I thank the Peruvian government and the people of Peru for their warm hospitality as we meet to discuss the important issue of climate finance.
Australia is deeply engaged in the global response to climate change.
We are doing this through direct national action, international engagement and through our aid program.
We have a strong track record in delivering climate finance and in helping our developing country partners reduce their emissions and build resilience to climate related shocks and impacts, in ways that support economic growth.
Over the previous three years, Australia has provided around $600 million to support developing countries respond to climate change under the U.N.’s Fast Start Finance initiative.
This equated to almost 2 per cent of all Fast Start Finance, even though Australia is responsible for only 1.3 per cent of global emissions.
And we are continuing assistance, including through our $5 billion aid program, which is helping Pacific countries in particular build resilience and adapt to the impact of climate change.
We have a special focus on cooperating with vulnerable countries in the Pacific - our neighbourhood, where we can be most effective.
For example, we are working with Vanuatu to climate-proof infrastructure.
We are safeguarding ground water resources and coastal infrastructure in Kiribati.
With the Government of Tuvalu, we are upgrading fresh water infrastructure for households and primary schools.
I have been tasked by the Australian Prime Minister Tony Abbott to announce today at this meeting that Australia will pledge a contribution of $200 million over four years to the Green Climate Fund (GCF).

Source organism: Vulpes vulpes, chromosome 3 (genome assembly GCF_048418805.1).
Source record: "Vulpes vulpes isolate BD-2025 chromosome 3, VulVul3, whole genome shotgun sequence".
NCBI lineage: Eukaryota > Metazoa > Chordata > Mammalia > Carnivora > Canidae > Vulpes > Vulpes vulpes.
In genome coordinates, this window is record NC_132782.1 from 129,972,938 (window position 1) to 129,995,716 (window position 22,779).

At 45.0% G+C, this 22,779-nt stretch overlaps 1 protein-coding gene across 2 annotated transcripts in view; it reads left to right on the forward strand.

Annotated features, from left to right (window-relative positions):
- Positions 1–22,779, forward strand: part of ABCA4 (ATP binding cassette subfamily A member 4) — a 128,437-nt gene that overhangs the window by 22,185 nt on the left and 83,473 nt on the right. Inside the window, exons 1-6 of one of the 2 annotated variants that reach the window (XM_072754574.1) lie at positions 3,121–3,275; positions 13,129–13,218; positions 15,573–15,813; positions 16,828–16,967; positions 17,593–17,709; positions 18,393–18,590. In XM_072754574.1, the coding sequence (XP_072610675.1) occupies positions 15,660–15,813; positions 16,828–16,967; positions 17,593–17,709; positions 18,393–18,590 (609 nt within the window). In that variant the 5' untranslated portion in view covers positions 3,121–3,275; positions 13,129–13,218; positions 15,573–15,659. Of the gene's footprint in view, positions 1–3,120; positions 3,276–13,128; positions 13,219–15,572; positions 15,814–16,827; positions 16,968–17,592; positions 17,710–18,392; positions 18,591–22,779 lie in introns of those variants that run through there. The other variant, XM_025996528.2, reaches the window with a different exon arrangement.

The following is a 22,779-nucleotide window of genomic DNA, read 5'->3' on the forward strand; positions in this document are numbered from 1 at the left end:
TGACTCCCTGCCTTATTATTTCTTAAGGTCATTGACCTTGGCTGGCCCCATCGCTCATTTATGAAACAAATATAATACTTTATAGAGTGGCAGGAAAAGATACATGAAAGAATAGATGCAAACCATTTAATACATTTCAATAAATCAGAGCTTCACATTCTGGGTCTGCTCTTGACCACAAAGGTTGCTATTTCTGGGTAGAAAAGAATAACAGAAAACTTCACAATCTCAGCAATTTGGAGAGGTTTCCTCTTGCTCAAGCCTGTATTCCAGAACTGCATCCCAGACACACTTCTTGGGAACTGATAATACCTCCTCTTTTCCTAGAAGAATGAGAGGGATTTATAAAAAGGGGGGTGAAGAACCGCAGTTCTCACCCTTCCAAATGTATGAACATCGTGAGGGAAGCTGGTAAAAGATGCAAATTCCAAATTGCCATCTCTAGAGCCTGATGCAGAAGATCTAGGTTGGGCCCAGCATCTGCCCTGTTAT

Our pledge to the GCF will facilitate private sector led economic growth in our region the Indo-Pacific, with a particular focus on investment in infrastructure, energy, forestry and emissions reductions.
I welcome the fact that participating countries have delivered on undertakings to capitalise the GCF and, with Australia’s contribution, have reached a significant total in excess of $10 billion to date.
This is an impressive achievement in the past six months, following the call of the Board of the GCF – of which Australia is a member – to all countries to pledge. This achievement should be recognised. It is now contingent on all of us to make sure the GCF funds are distributed efficiently, transparently and to maximum effect.
Australia’s contribution can also be seen in our broader environmental program.
I announce today that Australia will make a new contribution to the Global Green Growth Institute - $10 million over two years from 2015-2016 – adding to Australia’s previous contribution of $15 million.
This follows two new environmental commitments Australia made at the Asia Pacific Rainforest Summit and the World Parks Congress in Sydney last month. We committed to practical steps to reduce rainforest loss in the Asia Pacific, including a $6 million investment to reduce illegal logging.
Australia announced a $6 million Coral Triangle Initiative to promote the health and sustainable use of coral reefs in our region, which in turn support the 120 million people across the Indo Pacific who rely on a rich and diverse marine ecosystem for their livelihoods.
I am also pleased to announce our continued support of the Montreal Protocol Multilateral Fund through a $13.9 million contribution. This funding will assist developing countries achieve their Montreal Protocol 2020 targets for reducing ozone-depleting substances.
All countries should take practical and proportionate steps to take action on climate change while safeguarding economic growth. Australia will continue to engage constructively with our partners on the journey to Paris and develop a global framework which delivers a global solution to global climate change.
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